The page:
Written by Lucie Villeneuve, nutritionist, M.Sc.
It can be hard to find the right balance between healthy eating and dieting and trying not to become obsessed with food. Prioritizing healthy nutrition is important for optimal well-being, but so is moving away from diet culture and working on a healthy relationship with food.
In this article, I’ll talk about how you can find the perfect middle-ground for you and learn to build a healthy mindset around food.
What is an unhealthy mindset around food?
You have an unhealthy mindset with food when you are ingrained in diet culture and desire to be thin above all else, even if it means being unhealthy. This can manifest in things like:
- Being obsessed with food. You become consumed with thinking about food, planning your meals, checking nutrition labels, counting calories, tracking macros…
- Food guilt. You feel guilt or shame whenever you eat a food that you have deemed as bad, and feel like you have to compensate by eating extremely “clean”. You label yourself as a weak person with no willpower who can’t stick to their diet.
- Restricting followed by binging. You feel like certain foods should be off-limits and that you shouldn’t go over a certain amount of calories, so you restrict. This is not sustainable and therefore leads to binging, leaving you frustrated and ready to go on another loop of the cycle.
- The all-or-nothing mentality. You want to eat completely perfectly, no exceptions. You believe that having one “bad” food, like a cookie, is going to ruin your entire diet, so you decide to have the entire box while you’re at it. (Which is obviously much worse for your diet.)
- Orthorexia. You want to eat only “clean” food, no junk food, obsess over calories and macros, and justify doing all of these things because you find them healthy.
If you find yourself doing any of these things, here are some tips to change this mindset and find the right balance again.
How to find the balance between healthy eating and dieting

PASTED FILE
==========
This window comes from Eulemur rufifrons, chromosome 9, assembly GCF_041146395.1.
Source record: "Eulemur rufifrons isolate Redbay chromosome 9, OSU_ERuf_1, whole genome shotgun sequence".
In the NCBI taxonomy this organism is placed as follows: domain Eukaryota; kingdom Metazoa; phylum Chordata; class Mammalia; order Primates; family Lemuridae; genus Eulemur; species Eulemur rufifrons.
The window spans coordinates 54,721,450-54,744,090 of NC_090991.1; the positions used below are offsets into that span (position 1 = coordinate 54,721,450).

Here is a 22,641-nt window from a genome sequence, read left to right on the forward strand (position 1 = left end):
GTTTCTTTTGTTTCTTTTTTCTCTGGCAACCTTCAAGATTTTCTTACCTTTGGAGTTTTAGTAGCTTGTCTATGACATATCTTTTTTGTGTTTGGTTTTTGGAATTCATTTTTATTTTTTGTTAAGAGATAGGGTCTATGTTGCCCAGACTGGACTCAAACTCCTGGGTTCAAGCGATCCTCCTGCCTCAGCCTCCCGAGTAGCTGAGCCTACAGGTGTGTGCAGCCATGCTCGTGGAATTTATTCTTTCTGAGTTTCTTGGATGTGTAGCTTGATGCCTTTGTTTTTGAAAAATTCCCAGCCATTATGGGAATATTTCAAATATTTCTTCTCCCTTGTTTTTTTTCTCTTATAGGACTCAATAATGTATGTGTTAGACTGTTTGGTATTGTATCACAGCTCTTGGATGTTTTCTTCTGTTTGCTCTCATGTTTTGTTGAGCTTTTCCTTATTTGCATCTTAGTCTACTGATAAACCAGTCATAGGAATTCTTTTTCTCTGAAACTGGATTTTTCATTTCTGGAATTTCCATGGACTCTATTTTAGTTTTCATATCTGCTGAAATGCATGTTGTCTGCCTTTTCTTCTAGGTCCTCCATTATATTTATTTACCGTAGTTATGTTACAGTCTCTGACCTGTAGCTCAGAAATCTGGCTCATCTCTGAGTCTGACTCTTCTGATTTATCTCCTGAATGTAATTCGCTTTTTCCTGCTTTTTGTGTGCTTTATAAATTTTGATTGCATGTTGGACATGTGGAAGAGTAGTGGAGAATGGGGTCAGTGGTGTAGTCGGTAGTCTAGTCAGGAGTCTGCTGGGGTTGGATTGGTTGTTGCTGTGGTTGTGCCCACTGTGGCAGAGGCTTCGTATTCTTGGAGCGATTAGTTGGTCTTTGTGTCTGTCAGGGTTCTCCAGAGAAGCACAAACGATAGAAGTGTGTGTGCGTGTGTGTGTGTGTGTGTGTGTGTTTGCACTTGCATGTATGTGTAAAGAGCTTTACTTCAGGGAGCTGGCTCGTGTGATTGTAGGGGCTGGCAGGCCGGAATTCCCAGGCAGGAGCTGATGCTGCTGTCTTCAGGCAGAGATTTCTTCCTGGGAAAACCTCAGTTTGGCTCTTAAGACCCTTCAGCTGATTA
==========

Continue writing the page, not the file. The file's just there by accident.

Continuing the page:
Stop viewing foods as good or bad
While certain foods are undeniably healthier than others, all foods can be good choices depending on the circumstance. An apple can be a good choice when you want a quick, on-the-go fresh snack in between classes to bring you energy.
But if you’re coming home from a long day at work and are craving something emotionally comforting, having a few scoops of your favorite ice cream will be the better choice. It’s absolutely fine to know that certain foods will bring you more health benefits than others, like vitamins, fiber, or anti-oxidants, but that doesn’t mean that other foods aren’t beneficial in other ways.
So next time you catch yourself thinking negative thoughts about a food and telling yourself you shouldn’t be having it, try reframing things in a more positive light. Should you be eating mainly healthy whole foods? Yes. Is there room for some more processed treat foods once in a while? Absolutely.
Practice mindful eating
If you’re able to practice mindful eating, it will definitely help you find the right balance with healthy eating without falling into restriction. When you eat mindfully, you learn to eat foods that really fuel you in the correct way, foods that honor your body, your health, and your cravings.